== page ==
How to get back into the swing of things after an operation

If you’re recovering from an operation, and feeling ready to tackle life again at full pace, this article is for you. Here’s some tips on how to know when you’re ready, and how to ease into it.

You’ve been taking the medication you need to, doing the rehabilitation exercises you’ve been shown, and even cut down your schedule to allow yourself to rest and recover. You could be feeling like you’re ready to get back into the swing of things. But how do you know when you’re really ready?

The last thing you want to do is ruin the progress you’ve made, or end up back in hospital. That’s why it’s important to take your time in returning to your usual routine. Here are some things to consider before you dive back into life as it was pre-admission.

Ask your doctor about your recovery

Your doctor can tell you what you need to hear, not just what you want to hear. Plus, they’ll be able to assess how you’re recovering physically, beyond just how you feel. It’s important to communicate to your doctor if you feel like you’re back to your best. But if you are not, letting your doctor know helps them provide you with the best advice and support for your ongoing recovery. Ultimately, the more open you are with how you’re feeling, the more accurately your doctor will be able to gauge what stage of recovery you are at and advise accordingly.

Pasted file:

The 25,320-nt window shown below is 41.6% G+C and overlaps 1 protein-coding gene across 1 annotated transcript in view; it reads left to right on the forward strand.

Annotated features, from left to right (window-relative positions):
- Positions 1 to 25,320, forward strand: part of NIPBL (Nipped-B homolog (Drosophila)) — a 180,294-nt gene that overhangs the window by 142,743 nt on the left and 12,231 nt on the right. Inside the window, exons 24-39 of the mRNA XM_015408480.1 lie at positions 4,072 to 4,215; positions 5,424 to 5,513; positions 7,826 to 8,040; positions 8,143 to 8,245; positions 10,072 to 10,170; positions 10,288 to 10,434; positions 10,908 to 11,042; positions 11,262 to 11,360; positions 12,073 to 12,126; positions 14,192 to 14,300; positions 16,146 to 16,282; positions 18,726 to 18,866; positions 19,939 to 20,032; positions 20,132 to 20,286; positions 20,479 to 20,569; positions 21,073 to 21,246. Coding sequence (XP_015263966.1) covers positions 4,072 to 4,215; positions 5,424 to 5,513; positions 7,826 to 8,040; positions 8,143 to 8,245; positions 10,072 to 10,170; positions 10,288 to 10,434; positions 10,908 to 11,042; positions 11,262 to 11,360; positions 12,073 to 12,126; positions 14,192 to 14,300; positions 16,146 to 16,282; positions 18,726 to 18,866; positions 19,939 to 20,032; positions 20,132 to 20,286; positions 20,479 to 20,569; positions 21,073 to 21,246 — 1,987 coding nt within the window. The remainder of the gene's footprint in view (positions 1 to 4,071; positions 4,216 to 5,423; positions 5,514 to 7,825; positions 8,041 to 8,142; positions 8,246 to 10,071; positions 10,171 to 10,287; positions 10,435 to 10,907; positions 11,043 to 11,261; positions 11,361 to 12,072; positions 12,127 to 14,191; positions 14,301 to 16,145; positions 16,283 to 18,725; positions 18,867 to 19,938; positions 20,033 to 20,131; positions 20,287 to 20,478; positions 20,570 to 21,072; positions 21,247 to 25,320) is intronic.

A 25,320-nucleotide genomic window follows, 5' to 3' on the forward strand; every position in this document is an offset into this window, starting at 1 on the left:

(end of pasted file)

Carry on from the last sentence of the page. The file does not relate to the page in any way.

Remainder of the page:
Take your recovery one step at a time

Life can be hectic and sometimes that can come at the expense of our health. Just because you feel as well as you did when you were juggling work, social and family commitments, does not mean you’re ready to pick them all back up again. At least not at the pace you were going before. Try just picking up one thing at a time, and checking in with yourself along the way to make sure you don’t take on too much, too soon.
Woman talking to her doctor

Break down the process of recovering

As mentioned above, it could be detrimental to your recovery and overall health if you try to pick up everything all at once. But that doesn’t mean you have to miss out on important parts of your life. Instead, try to break commitments down into smaller chunks. This might mean going back to work three days a week instead of the full five, doing the morning drop off while someone else does the afternoon pick-up, letting someone else deal with the dishes if you’ve done the cooking, or asking someone else to do the laundry.

Use assistance to your advantage

You don’t have to do everything on your own, so don’t be afraid to ask for help, and accept gestures from others. Friends and family can be of great assistance, but for some people it can make them feel as though they’re losing some of their independence. Services like food delivery or transport can make life a little easier, while still making you feel like you’re looking after yourself. See our suggestions for assistance services here.

Be honest with how you feel

Just like before your hospital admission, you’re going to have good days and bad days. You need to be realistic and patient. Do what you can, when you can, but also make time to rest when you need it. Don’t feel pressured to return to the ‘pre-operative you’ before you’re ready and prepared. It may help to find someone you trust to talk to, whether that’s a friend or family member or a health professional.  
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